Actor, Activist Charlton Heston Dies

WASHINGTON -- Oscar-winning U.S. actor Charlton Heston, whose chiseled features and commanding presence won him epic roles from Moses to Michelangelo, died on Saturday night at the age of 84, his family said.

Heston, a former president of the influential National Rifle Association lobbying group, died at his home in Beverly Hills with his wife Lydia at his side, the family said in a statement.

The actor, who won the 1959 best actor Oscar for the title role in "Ben Hur" in which he did many of his own chariot race stunts, had announced in 2002 that he was suffering symptoms of Alzheimer's disease.

The family said a private memorial service would be held.

In his heyday, Heston's rugged features and conservative lifestyle seemed to belong to another age. As director Anthony Mann said: "Put a toga on him and he looks perfect." Frank Sinatra once joked: "That guy Heston has to watch it. If he's not careful, he'll get actors a good name."

Between superspectacles ("The 10 Commandments," "Ben Hur"), science-fiction movies ("Planet of the Apes,") and disaster epics ('Earthquake"), Heston pushed for screen versions of Shakespearean plays, directing one, "Anthony and Cleopatra."

Heston's most controversial role was not in a movie but as leader of the National Rifle Association, the gun-rights lobby group, from 1998 to 2003. He often stood at the podium at conventions, holding an antique flintlock rifle above his head and telling gun-control advocates that they will only get his gun if they pry it "from my cold, dead hands."

"They don't make them like that any more," Steven Gaydos, executive editor of Variety Magazine, told BBC television after his death. "People in Hollywood, even if they didn't agree with his politics, respected the guy," he added.

Born John Charlton Carter (Heston was his stepfather's name) on Oct. 4, 1923, in Evanston, Illinois, he made his theatrical debut as Santa Claus in a school play at age 5 and studied acting at Northwestern University.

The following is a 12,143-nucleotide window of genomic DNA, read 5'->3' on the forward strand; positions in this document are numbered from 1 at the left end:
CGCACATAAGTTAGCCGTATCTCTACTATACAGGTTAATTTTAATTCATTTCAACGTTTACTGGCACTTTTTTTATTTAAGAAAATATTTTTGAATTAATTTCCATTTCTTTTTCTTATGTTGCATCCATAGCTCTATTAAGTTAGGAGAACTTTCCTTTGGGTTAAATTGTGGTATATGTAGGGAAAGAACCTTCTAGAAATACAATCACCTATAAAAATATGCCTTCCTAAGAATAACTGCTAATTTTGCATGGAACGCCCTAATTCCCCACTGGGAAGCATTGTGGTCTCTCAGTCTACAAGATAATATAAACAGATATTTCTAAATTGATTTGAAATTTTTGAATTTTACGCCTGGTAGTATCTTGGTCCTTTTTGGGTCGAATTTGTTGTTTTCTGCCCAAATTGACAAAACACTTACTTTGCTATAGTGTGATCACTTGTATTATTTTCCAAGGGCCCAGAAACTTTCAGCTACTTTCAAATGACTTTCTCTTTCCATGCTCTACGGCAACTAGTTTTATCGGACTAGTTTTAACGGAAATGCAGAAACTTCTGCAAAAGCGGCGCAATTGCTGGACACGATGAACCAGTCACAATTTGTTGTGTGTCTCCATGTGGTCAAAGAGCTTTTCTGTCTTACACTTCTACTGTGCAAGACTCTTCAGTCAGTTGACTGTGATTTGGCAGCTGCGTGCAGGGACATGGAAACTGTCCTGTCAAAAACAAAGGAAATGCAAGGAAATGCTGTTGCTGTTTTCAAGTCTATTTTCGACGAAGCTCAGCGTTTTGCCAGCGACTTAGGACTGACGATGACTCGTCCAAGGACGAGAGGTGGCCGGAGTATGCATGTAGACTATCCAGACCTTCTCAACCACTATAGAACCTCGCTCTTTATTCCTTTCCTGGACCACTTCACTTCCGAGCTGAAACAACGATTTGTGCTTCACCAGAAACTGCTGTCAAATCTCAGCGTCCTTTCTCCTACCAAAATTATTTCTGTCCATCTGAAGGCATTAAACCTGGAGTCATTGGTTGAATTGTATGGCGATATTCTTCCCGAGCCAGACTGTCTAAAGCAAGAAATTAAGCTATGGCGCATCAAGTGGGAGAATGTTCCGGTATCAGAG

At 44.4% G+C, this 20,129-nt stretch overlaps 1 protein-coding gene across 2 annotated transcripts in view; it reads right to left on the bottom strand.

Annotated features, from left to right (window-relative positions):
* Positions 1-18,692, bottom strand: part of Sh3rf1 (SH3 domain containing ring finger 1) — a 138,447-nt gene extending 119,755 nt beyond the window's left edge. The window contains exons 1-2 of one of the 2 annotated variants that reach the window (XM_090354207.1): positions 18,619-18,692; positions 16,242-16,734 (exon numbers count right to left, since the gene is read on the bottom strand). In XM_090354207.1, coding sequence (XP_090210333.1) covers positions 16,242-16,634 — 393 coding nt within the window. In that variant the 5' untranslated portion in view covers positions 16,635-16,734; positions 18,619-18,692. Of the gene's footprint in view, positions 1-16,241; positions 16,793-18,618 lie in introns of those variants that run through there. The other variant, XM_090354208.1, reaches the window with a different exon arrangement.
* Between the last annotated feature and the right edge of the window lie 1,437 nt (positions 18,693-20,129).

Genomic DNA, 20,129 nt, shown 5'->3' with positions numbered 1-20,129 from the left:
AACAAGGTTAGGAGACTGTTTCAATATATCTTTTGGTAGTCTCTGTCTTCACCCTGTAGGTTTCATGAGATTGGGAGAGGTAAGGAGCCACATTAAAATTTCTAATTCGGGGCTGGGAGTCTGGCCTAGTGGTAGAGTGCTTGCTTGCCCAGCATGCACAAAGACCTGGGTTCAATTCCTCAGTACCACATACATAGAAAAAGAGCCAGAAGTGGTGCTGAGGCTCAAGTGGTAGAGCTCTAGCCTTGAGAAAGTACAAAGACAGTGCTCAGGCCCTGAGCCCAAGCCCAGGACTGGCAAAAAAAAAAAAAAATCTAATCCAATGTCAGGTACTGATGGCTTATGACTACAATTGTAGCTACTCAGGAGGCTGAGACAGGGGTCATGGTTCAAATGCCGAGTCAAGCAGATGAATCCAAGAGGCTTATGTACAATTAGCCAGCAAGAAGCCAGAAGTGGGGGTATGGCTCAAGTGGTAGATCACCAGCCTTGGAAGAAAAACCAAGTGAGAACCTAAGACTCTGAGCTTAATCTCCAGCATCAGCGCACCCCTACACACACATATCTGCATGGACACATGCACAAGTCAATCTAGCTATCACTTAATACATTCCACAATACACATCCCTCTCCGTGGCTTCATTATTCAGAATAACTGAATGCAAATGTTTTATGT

After a World War II stint as a gunner in the Army Air Corps, Heston headed to Broadway, where he briefly supported himself with nude modeling between acting jobs.

In 1944, he had married fellow Northwestern drama student Lydia Clarke and their marriage lasted 64 years until his death. They had two children, Fraser Clarke and Holly Ann, and three grandchildren Jack Alexander, Ridley and Charlie.

In 1956, Cecil B. DeMille cast Heston as Moses for "The 10 Commandments," saying the actor reminded him of Michelangelo's statue. The $7.5 million epic was the most expensive film up to that time and became the second-biggest money maker of the time, behind "Gone With the Wind."

In the 1960s Heston was involved in the civil rights movement. He served six terms as president of the Screen Actors Guild and in 1987, 16 years after leaving the SAG job, locked horns with SAG President Ed Asner over the guild's left-leaning stance.

He once campaigned for Democrats -- Adlai Stevenson against Dwight Eisenhower and John Kennedy against Richard Nixon. But he switched to Republican Nixon in 1972 and backed old friend Ronald Reagan in the ex-actor's quest for the presidency. Thereafter, he was identified with conservative politics and causes.

He was awarded the Presidential Medal of Freedom by President George W. Bush in 2003.